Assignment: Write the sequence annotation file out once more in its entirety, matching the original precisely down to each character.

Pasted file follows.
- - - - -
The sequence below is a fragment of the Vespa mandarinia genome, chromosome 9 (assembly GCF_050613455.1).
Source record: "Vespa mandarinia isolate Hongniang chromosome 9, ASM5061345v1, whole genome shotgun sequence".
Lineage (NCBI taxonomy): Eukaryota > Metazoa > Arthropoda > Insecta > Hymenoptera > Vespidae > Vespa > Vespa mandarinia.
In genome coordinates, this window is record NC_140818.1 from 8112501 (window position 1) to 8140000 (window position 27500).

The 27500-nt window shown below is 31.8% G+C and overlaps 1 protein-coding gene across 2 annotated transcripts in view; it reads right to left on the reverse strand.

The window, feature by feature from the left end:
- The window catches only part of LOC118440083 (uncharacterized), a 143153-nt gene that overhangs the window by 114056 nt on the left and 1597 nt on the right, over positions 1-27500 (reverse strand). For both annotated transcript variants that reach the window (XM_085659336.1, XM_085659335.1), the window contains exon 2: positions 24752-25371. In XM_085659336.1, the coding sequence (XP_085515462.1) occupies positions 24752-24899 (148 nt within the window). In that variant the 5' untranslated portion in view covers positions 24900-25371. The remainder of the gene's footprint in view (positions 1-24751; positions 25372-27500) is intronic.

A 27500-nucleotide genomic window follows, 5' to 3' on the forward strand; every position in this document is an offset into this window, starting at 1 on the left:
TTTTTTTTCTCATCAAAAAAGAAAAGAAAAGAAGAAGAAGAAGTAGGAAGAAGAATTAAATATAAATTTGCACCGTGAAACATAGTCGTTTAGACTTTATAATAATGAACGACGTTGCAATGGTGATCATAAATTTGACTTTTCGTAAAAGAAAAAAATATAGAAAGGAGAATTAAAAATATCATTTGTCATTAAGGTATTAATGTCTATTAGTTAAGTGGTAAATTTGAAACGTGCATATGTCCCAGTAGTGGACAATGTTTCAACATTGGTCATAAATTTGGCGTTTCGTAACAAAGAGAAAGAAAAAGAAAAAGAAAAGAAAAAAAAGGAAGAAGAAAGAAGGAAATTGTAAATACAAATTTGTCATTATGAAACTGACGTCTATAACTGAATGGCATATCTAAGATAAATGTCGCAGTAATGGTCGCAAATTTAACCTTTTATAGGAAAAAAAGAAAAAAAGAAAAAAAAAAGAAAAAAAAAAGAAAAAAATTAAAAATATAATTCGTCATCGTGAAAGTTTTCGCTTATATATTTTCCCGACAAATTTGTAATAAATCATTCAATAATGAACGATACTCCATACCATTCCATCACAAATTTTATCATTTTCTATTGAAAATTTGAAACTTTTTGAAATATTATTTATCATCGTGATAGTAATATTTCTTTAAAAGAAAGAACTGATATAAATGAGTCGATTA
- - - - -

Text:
The sequence below is a fragment of the Vespa mandarinia genome, chromosome 9 (assembly GCF_050613455.1).
Source record: "Vespa mandarinia isolate Hongniang chromosome 9, ASM5061345v1, whole genome shotgun sequence".
Lineage (NCBI taxonomy): Eukaryota > Metazoa > Arthropoda > Insecta > Hymenoptera > Vespidae > Vespa > Vespa mandarinia.
In genome coordinates, this window is record NC_140818.1 from 8112501 (window position 1) to 8140000 (window position 27500).

The 27500-nt window shown below is 31.8% G+C and overlaps 1 protein-coding gene across 2 annotated transcripts in view; it reads right to left on the reverse strand.

The window, feature by feature from the left end:
- The window catches only part of LOC118440083 (uncharacterized), a 143153-nt gene that overhangs the window by 114056 nt on the left and 1597 nt on the right, over positions 1-27500 (reverse strand). For both annotated transcript variants that reach the window (XM_085659336.1, XM_085659335.1), the window contains exon 2: positions 24752-25371. In XM_085659336.1, the coding sequence (XP_085515462.1) occupies positions 24752-24899 (148 nt within the window). In that variant the 5' untranslated portion in view covers positions 24900-25371. The remainder of the gene's footprint in view (positions 1-24751; positions 25372-27500) is intronic.

A 27500-nucleotide genomic window follows, 5' to 3' on the forward strand; every position in this document is an offset into this window, starting at 1 on the left:
TTTTTTTTCTCATCAAAAAAGAAAAGAAAAGAAGAAGAAGAAGTAGGAAGAAGAATTAAATATAAATTTGCACCGTGAAACATAGTCGTTTAGACTTTATAATAATGAACGACGTTGCAATGGTGATCATAAATTTGACTTTTCGTAAAAGAAAAAAATATAGAAAGGAGAATTAAAAATATCATTTGTCATTAAGGTATTAATGTCTATTAGTTAAGTGGTAAATTTGAAACGTGCATATGTCCCAGTAGTGGACAATGTTTCAACATTGGTCATAAATTTGGCGTTTCGTAACAAAGAGAAAGAAAAAGAAAAAGAAAAGAAAAAAAAGGAAGAAGAAAGAAGGAAATTGTAAATACAAATTTGTCATTATGAAACTGACGTCTATAACTGAATGGCATATCTAAGATAAATGTCGCAGTAATGGTCGCAAATTTAACCTTTTATAGGAAAAAAAGAAAAAAAGAAAAAAAAAAGAAAAAAAAAAGAAAAAAATTAAAAATATAATTCGTCATCGTGAAAGTTTTCGCTTATATATTTTCCCGACAAATTTGTAATAAATCATTCAATAATGAACGATACTCCATACCATTCCATCACAAATTTTATCATTTTCTATTGAAAATTTGAAACTTTTTGAAATATTATTTATCATCGTGATAGTAATATTTCTTTAAAAGAAAGAACTGATATAAATGAGTCGATTA